Then all the really unbelievable moments,...like how many times can Mark hang out of a window with an infected clinging to him...not to mention from a fast moving air ship....and never fall or get ripped off by the wind/weight...and hanging by his feet??? I think not. And, how can we find it believable that a crazed infected who doesn't even know their own name can grab a highly sophisticated vaporizing weapon and figure out how to use it within seconds when Alec had to teach Mark how to use it? Even the story of their NY struggles and escape following the sun flares also could have been told in a much better way than sequential dreams by one character...seriously, Mark dreamt one episode a night until the whole story was told...? There were times that it became so hokey that I was actually rolling my eyes and yelling at the CD player! Sad but true...
All in all, I found the book to be well written and narrated in general but found the storyline boring and frustrating with the exception of the first and last chapter and a couple of moments in between. I could have easily skipped this one and one on to book 5 (which I'm already into) and have never missed a thing.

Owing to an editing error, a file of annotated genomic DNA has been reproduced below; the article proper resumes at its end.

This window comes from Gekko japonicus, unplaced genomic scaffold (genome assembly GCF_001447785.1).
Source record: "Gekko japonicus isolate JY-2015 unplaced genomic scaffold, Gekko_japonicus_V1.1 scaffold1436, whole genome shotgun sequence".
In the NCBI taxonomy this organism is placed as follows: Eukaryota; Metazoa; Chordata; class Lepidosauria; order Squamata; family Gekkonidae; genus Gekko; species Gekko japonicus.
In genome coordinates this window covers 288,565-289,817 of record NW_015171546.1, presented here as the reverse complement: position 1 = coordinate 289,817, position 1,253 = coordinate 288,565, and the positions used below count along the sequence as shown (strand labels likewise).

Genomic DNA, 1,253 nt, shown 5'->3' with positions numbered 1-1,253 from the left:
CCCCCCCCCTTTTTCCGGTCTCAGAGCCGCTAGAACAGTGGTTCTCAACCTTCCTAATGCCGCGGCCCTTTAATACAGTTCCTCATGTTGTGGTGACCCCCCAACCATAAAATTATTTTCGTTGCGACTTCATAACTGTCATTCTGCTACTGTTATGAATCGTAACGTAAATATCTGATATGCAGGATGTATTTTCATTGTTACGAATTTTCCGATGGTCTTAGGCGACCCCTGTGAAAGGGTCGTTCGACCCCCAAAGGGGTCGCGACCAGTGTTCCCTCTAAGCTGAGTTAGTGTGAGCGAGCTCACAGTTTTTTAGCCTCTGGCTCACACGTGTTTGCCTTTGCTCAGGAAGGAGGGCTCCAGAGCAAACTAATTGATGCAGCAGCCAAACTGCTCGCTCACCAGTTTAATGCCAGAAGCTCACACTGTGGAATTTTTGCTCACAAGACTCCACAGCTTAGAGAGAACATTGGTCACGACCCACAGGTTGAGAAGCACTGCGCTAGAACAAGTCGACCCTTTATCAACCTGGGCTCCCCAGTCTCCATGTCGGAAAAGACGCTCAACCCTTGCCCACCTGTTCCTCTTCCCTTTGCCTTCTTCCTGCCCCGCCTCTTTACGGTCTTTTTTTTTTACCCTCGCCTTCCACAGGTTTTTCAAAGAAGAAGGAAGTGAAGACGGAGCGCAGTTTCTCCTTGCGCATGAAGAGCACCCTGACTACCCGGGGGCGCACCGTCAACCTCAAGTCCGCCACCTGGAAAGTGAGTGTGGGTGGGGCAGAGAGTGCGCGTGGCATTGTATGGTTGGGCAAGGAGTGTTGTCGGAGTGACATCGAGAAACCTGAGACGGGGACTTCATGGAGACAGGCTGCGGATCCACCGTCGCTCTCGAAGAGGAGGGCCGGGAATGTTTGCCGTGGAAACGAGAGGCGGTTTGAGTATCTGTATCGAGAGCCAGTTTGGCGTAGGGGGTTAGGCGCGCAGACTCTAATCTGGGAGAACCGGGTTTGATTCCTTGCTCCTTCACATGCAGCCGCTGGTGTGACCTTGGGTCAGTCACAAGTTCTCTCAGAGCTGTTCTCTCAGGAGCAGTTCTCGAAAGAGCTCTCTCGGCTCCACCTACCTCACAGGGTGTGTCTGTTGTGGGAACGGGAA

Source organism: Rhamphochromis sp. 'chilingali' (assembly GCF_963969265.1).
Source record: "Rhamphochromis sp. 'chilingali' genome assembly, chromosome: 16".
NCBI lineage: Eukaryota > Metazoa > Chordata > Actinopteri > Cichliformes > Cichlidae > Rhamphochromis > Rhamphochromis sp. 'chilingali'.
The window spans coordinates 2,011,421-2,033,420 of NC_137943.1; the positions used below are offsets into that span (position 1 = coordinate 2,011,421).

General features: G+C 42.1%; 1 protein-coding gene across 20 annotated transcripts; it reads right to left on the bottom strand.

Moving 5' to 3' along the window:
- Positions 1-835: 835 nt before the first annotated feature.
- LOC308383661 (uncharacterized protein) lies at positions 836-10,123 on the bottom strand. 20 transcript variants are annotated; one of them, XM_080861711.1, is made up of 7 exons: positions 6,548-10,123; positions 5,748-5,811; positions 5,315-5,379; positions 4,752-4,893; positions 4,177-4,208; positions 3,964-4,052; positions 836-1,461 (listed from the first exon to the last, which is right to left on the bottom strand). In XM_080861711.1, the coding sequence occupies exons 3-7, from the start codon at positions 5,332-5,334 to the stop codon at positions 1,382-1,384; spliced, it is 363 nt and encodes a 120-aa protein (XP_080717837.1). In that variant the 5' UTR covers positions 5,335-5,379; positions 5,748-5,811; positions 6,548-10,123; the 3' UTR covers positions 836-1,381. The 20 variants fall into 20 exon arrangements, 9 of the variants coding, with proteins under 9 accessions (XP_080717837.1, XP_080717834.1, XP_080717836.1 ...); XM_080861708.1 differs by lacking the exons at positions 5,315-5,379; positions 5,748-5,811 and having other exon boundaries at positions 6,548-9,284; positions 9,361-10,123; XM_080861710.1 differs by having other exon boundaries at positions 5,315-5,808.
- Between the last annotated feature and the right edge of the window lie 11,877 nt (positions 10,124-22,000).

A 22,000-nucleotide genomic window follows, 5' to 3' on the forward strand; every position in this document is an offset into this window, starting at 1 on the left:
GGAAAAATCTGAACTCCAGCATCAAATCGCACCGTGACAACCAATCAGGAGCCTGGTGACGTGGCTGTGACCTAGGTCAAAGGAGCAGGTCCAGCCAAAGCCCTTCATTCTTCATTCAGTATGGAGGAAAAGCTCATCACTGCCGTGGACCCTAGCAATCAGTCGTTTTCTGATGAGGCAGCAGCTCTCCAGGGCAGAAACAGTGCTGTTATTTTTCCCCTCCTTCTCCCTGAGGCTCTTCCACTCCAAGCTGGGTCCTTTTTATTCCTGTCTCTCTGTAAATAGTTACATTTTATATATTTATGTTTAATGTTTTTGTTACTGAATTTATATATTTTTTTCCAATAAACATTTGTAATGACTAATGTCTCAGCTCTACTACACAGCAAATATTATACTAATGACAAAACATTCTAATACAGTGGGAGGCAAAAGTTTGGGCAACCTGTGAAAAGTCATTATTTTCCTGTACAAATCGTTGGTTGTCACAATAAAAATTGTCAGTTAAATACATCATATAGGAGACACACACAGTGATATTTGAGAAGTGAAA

I downloaded the complete collection and read all the books at once. Each book picks up right where the last one left off, so there is not much repetition when you read one right after the next. I definitely thought the first book (The Maze Runner) was the most enjoyable. While there was plenty of action, the characters seemed to do the most thinking in this book. The pacing was pretty good, revealing little bits at a time--enough that you felt it was moving and that there'd be some resolution at the end of it.
The Scorch Trials and The Death Cure shed more light on the mystery of the maze, as well as what life is like in the real world. Dashner did a great job creating a really creepy and scary feeling of life outside of the maze, making some characters almost wish they were back there. There were a lot of very suspenseful scenes, however, I thought there was too much action. It seemed they just kept running from one fight to the next and it got tiresome. I know this book is really targeted to a younger audience, so that might not be a problem for them.
The fourth book was not what I expected at all. I was hoping for more of the story of Thomas and Teresa before the maze. The Kill Order, however, is set several years before Thomas and Teresa ever enter the picture. Instead, it describes how the world got to the state it did. Again I thought there was too much running around and not enough information on why things happened. I don't want to give anything away, but I felt the motivation of those in charge left me with many questions.
I would recommend to anyone who likes sci-fi with a lot of action.